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Where I write all things Justin. Call me a Daydream Belieber!
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Sandra Bland’s Fake Mugshot


Eric Garner. Tamir Rice. Freddie Gray. Walter Scott. Sandra Bland. Now Samuel DuBose. It seems that we can’t even digest one of these horrific, senseless killings, before we’re confronted with the next one. At this point it wouldn’t be shocking if there’s another one to wipe Samuel DuBose off the front page before I’m finished writing this.

As people who die in police custody go, Sandra Bland is so last week, I know. But I am still thinking about her. Whether she committed suicide, as the official story has it, or she was murdered, as some people believe, or she was treated roughly enough by the cops that they accidentally killed her, as seems likeliest to me, it’s clear that there is a problem with law enforcement in this country.

At some point, it seems, the mandate for the police went from “protect and serve” to “intimidate and harass.” We went from knowing the cops by name and asking them for directions to getting really tense and scared when we see them, whether we’re criminals or not. We’ve gone from feeling like “that guy is on my side” to feeling like “that guy is watching my every move so he can give me a ticket, but I’d better smile and love that ticket because if I give any sign that I am going to do anything other than SUBMIT, he might kill me.”

Obviously, this distrust is more pronounced among the people who keep getting killed for no good reason. White boys like me can’t pretend to be as nervous that we are going to be murdered by the cops until a video of a white boy being murdered by the cops hits YouTube. But you certainly can’t blame black folks for feeling that way, and worse, for feeling like nobody cares. But how else are they to feel when social media erupts more over the killing of an African lion than an African American?

Sportswriter Bill Simmons once coined the term “The Tyson Zone” to mean the point in a story when the public would believe anything, no matter how insane. After a guy bites another guy’s ear off in the ring, and gets a face tattoo, pretty much all bets are off as far as believing what that guy would or would not do.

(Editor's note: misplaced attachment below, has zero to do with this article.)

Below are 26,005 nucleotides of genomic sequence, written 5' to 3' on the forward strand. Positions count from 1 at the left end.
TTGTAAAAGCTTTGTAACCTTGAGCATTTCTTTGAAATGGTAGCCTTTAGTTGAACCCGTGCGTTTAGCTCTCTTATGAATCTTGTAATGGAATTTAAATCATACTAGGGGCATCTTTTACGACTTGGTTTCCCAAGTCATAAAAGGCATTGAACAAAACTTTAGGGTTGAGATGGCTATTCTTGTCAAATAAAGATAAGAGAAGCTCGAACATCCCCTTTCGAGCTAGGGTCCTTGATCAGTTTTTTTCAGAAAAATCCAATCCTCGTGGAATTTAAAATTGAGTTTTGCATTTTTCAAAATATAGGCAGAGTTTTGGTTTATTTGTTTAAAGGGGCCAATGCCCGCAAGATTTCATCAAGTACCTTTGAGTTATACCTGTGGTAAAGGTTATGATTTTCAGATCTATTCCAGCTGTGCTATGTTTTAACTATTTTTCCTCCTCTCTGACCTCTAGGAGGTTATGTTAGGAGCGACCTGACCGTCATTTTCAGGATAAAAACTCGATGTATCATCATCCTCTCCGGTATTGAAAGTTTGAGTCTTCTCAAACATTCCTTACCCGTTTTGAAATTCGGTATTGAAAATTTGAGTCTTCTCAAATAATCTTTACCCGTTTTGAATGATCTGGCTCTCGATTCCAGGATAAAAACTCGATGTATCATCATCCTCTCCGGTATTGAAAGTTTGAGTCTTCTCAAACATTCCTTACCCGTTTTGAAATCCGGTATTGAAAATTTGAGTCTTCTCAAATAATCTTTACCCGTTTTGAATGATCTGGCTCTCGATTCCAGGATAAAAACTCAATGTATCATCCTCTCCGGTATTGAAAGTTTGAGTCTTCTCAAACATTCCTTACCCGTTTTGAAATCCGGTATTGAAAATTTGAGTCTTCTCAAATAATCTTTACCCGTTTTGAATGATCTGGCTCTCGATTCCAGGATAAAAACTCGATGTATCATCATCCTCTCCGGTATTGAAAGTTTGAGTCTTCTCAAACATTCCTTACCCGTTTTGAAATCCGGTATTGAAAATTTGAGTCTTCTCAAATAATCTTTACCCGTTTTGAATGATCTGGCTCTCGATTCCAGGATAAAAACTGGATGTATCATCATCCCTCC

As these videos keep surfacing, and exposing more and more brazen abuses of power by the police, resulting in more and more black bodies, we have entered a kind of Tyson Zone with the cops. After you’ve seen video of a cop shooting a suspect “suspect” in the back and then trying to plant evidence to justify it, after you’ve seen a cop threaten to “light up” a woman for refusing to put out a cigarette, after you’ve seen a cop SHOOT SOMEONE IN THE HEAD because he tried to flee a front license plate ticket, well, you’ll believe pretty much anything.


So when the idea started circulating on Twitter that Sandra Bland was already dead when her mugshot was taken, a lot of people believed it, or at least didn’t disbelieve it. I didn’t disbelieve it. Though there is no evidence that the official story — that she hung herself in her cell the morning she was going to get out of jail — isn’t true, it also stretches credulity by more than a little: Bland was an activist who had spoken about police abuse of power, about the power of social media to expose those abuses, who was heard thanking the bystander who recorded her needlessly violent arrest for recording it, who planned to take the arresting officer to court, who had just started a new job. Does that sound like someone who would do herself in? I’m not so sure the cops killed her on purpose, that seems unlikely, but it’s not a huge stretch to imagine that they got a little too rough with her as they were taking her in (this part particularly is not hard to imagine, as it’s on video) and somehow accidentally killed her — maybe by triggering an epileptic seizure? I don’t know, I can only speculate. But the official story is fishy enough to suggest some kind of coverup. If they would pull her over for not signaling when she was getting out of their way, and if they would drag her out of her car for not putting out her cigarette, and if they would put a knee in her back for resisting being dragged out of the car, and if they would lie about how things got to that point (only to be contradicted by the video), sure, maybe they’d cover up her death, too. There’s no real logical inconsistency there.